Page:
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ARS Home » Midwest Area » Lexington, Kentucky » Forage-animal Production Research » Research » Publications at this Location » Publication #385202

Research Project: Optimizing the Biology of the Animal-Plant Interface for Improved Sustainability of Forage-Based Animal Enterprises

Location: Forage-animal Production Research

Title: Spent craft brewer’s yeast reduces production of methane and ammonia by bovine rumen microbes

item BRYANT, R - Warren Wilson College
item BURNS, E - Warren Wilson College
item FEIDLER-CREE, C - Warren Wilson College
item CARLTON, D - Warren Wilson College
item Flythe, Michael
item MARTIN, L - Warren Wilson College

Submitted to: Frontiers in Animal Science
Publication Type: Peer Reviewed Journal
Publication Acceptance Date: 9/10/2021
Publication Date: 10/1/2021
Citation: Bryant, R.W., Burns, E.E., Feidler-Cree, C., Carlton, D., Flythe, M.D., Martin, L.J. 2021. Spent craft brewer’s yeast reduces production of methane and ammonia by bovine rumen microbes. Frontiers in Animal Science. 2. Article 720646.

Interpretive Summary: Methane and ammonia are byproducts of rumen fermentation that do not promote animal growth, and methane is a key contributor to anthropogenic climate disruption. Cows erusticate every few breaths and typically emit 250–500 L of methane gas daily. Significant research is focused on finding diets and additives that lower the production of methane and ammonia. Emerging research has shown that humulones and lupulones, molecules that are found in the cones of hops (Humulus lupulus), have potential in this regard. These molecules, which are also key flavor components in beer, are biologically active: they are known inhibitors of Gram-positive bacteria.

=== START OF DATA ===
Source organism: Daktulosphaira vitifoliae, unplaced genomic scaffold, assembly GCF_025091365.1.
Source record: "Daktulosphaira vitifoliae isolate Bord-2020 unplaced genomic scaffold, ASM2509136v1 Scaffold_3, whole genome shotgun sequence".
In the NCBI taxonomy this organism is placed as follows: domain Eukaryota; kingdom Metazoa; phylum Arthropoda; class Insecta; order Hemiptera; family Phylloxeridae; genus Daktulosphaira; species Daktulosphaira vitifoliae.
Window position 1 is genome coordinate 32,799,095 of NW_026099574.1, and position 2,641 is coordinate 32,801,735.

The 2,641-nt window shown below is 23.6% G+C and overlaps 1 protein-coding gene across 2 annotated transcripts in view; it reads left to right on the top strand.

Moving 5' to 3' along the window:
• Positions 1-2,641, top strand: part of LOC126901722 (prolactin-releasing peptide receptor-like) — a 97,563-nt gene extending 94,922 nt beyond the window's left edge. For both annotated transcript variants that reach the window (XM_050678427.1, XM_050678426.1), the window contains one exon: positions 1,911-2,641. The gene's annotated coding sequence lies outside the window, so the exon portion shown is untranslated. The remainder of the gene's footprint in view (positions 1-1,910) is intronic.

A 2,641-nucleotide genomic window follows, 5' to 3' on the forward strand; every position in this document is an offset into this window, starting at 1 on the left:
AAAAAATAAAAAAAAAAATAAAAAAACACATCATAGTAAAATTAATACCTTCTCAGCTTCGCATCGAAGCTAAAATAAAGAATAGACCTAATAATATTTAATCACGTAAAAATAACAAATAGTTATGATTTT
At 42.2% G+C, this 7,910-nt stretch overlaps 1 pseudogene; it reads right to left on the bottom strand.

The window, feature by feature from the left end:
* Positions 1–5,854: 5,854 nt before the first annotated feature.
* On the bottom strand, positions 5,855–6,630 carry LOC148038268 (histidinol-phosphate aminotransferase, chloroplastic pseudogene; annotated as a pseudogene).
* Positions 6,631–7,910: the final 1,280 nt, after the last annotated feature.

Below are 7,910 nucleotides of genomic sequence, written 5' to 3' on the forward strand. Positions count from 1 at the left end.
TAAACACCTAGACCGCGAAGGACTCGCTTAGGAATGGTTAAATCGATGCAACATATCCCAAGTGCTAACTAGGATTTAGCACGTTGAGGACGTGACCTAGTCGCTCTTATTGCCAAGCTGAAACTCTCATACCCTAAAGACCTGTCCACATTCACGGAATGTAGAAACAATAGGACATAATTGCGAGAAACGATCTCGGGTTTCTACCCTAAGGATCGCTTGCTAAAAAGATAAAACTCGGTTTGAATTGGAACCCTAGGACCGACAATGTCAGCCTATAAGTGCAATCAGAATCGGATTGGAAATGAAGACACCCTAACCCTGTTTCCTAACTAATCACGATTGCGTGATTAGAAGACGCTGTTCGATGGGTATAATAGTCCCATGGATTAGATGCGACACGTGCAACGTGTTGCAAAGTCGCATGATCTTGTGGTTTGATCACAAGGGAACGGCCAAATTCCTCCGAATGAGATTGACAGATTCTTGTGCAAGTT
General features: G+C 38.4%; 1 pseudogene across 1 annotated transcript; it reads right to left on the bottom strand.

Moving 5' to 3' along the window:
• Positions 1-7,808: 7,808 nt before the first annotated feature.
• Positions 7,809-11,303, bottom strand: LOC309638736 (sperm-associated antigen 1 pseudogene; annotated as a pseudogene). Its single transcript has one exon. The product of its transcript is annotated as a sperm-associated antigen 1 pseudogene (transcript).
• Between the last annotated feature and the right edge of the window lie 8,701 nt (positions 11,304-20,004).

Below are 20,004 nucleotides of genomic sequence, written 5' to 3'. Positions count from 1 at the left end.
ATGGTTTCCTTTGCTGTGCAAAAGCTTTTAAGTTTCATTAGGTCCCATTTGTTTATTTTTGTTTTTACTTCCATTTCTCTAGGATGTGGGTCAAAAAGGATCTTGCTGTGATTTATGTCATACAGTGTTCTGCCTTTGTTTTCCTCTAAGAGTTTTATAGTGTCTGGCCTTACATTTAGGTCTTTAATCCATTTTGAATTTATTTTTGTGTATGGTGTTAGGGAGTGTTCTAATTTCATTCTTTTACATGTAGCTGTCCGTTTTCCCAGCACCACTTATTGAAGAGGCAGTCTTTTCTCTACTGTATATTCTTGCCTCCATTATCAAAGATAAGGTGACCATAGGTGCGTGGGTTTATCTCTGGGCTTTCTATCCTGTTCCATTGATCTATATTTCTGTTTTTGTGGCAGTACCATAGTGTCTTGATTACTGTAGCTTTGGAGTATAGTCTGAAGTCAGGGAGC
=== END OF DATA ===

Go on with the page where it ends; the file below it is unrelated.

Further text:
Technical Abstract: Spent craft yeast harvested from six different ale-style beers used to determine the contents of the biologically active hop acids. Anaerobic incubation of uncultivated, bovine rumen microbes were used to compare the effects of the spent yeasts to a baker’s yeast control and to the industry-standard antibiotic, monensin. There was a strong correlation between the amounts of hop acid present and the inhibition of methane and ammonia production. When craft yeast, obtained from a moderately-hopped ale-style beer, was used as an additive, headspace methane production was reduced from an average of 4760 ppm to 3530 ppm after a 24-hour incubation, a roughly 25% inhibition. This inhibition was comparable to the reduction in methane caused by adding 10 µM of the ionophore antibiotic monensin. The three yeasts with the highest concentrations of hop acids were more potent than the antibiotic monensin at inhibiting both methane and ammonia production. Petri plate bioassay indicated that craft yeast inhibited the growth of the rumen hyper ammonia producing bacterium, Acetoanaerobium sticklandii. Thus, the decrease in ammonia production appeared to result from an inhibition of the growth of the hyper ammonia-producing bacteria by the molecules extracted from hops into the spent yeast during the beer-brewing process. Yeast alone did not inhibit growth of hyper ammonia-producing bacteria, whereas yeast containing hop acids were inhibitory. These results indicate that spent craft brewers' yeast can modulate rumen fermentation due to the presence of antimicrobial hop acids.